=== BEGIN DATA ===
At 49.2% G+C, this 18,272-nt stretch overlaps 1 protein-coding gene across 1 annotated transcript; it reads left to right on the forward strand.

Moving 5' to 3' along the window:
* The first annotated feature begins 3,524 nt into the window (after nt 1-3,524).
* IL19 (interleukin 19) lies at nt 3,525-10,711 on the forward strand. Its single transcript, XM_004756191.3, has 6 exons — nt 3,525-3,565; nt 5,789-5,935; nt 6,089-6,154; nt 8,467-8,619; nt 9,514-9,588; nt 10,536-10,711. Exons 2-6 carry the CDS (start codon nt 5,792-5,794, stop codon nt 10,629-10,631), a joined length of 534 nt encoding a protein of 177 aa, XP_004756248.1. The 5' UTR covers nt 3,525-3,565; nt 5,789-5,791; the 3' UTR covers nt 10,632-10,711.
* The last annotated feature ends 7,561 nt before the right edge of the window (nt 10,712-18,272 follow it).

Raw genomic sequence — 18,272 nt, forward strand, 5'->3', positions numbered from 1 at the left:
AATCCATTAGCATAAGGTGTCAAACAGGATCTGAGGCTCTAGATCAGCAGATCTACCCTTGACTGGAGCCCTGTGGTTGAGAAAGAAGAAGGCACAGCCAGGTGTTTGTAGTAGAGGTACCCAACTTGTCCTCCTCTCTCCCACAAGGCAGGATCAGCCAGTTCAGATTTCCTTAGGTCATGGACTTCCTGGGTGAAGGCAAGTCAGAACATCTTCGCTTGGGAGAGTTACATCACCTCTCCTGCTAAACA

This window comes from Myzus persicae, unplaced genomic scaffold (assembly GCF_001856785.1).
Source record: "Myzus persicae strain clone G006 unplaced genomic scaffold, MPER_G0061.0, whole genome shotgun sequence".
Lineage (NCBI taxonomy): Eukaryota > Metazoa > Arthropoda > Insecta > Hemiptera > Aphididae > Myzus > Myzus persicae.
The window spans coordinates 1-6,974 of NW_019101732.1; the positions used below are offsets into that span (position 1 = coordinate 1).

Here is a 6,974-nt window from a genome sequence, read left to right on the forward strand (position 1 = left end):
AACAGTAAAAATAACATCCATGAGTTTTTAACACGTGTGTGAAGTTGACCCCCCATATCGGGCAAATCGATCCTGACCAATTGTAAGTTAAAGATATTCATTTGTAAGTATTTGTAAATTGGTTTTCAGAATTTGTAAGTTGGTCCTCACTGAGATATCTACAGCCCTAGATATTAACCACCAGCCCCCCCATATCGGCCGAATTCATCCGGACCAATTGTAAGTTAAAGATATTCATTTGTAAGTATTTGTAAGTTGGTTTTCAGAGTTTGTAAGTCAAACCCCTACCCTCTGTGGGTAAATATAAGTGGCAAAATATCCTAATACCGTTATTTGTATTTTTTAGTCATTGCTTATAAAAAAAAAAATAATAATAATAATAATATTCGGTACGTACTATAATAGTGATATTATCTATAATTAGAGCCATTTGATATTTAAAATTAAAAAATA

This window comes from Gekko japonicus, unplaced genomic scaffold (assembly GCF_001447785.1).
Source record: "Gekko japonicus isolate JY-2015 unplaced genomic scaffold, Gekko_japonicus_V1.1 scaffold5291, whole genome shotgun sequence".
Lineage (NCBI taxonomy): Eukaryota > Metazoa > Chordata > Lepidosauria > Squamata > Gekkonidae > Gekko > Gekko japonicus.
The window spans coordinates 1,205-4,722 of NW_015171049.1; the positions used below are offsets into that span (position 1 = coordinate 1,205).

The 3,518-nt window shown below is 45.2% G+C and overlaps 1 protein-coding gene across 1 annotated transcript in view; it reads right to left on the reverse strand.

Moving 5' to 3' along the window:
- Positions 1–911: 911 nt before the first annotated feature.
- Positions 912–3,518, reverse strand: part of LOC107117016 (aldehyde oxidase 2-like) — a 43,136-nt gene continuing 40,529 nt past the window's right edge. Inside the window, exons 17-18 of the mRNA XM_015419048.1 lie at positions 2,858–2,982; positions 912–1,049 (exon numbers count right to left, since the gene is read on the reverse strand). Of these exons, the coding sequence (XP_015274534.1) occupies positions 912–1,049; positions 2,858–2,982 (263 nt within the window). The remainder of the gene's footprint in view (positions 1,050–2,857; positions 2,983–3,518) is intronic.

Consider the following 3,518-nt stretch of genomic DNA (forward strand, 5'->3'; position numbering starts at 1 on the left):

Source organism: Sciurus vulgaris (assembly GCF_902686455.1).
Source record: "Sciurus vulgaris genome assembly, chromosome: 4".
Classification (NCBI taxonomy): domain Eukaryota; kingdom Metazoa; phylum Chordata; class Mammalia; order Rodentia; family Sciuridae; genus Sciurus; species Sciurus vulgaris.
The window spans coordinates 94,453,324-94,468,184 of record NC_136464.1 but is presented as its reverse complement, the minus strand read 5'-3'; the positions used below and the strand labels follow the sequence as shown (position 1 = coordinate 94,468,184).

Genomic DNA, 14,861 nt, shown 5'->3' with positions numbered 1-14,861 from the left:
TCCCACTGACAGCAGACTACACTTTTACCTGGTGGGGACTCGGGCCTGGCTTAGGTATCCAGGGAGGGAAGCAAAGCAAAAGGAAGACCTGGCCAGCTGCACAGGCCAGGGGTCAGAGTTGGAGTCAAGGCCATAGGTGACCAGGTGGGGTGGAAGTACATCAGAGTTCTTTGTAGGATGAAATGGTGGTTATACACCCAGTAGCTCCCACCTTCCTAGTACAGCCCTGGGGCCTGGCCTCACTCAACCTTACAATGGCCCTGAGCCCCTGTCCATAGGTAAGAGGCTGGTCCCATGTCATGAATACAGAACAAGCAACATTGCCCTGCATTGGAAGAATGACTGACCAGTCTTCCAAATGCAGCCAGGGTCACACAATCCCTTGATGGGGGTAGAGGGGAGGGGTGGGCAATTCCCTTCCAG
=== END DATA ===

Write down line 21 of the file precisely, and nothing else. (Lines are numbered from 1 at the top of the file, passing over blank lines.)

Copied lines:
- Positions 912–3,518, reverse strand: part of LOC107117016 (aldehyde oxidase 2-like) — a 43,136-nt gene continuing 40,529 nt past the window's right edge. Inside the window, exons 17-18 of the mRNA XM_015419048.1 lie at positions 2,858–2,982; positions 912–1,049 (exon numbers count right to left, since the gene is read on the reverse strand). Of these exons, the coding sequence (XP_015274534.1) occupies positions 912–1,049; positions 2,858–2,982 (263 nt within the window). The remainder of the gene's footprint in view (positions 1,050–2,857; positions 2,983–3,518) is intronic.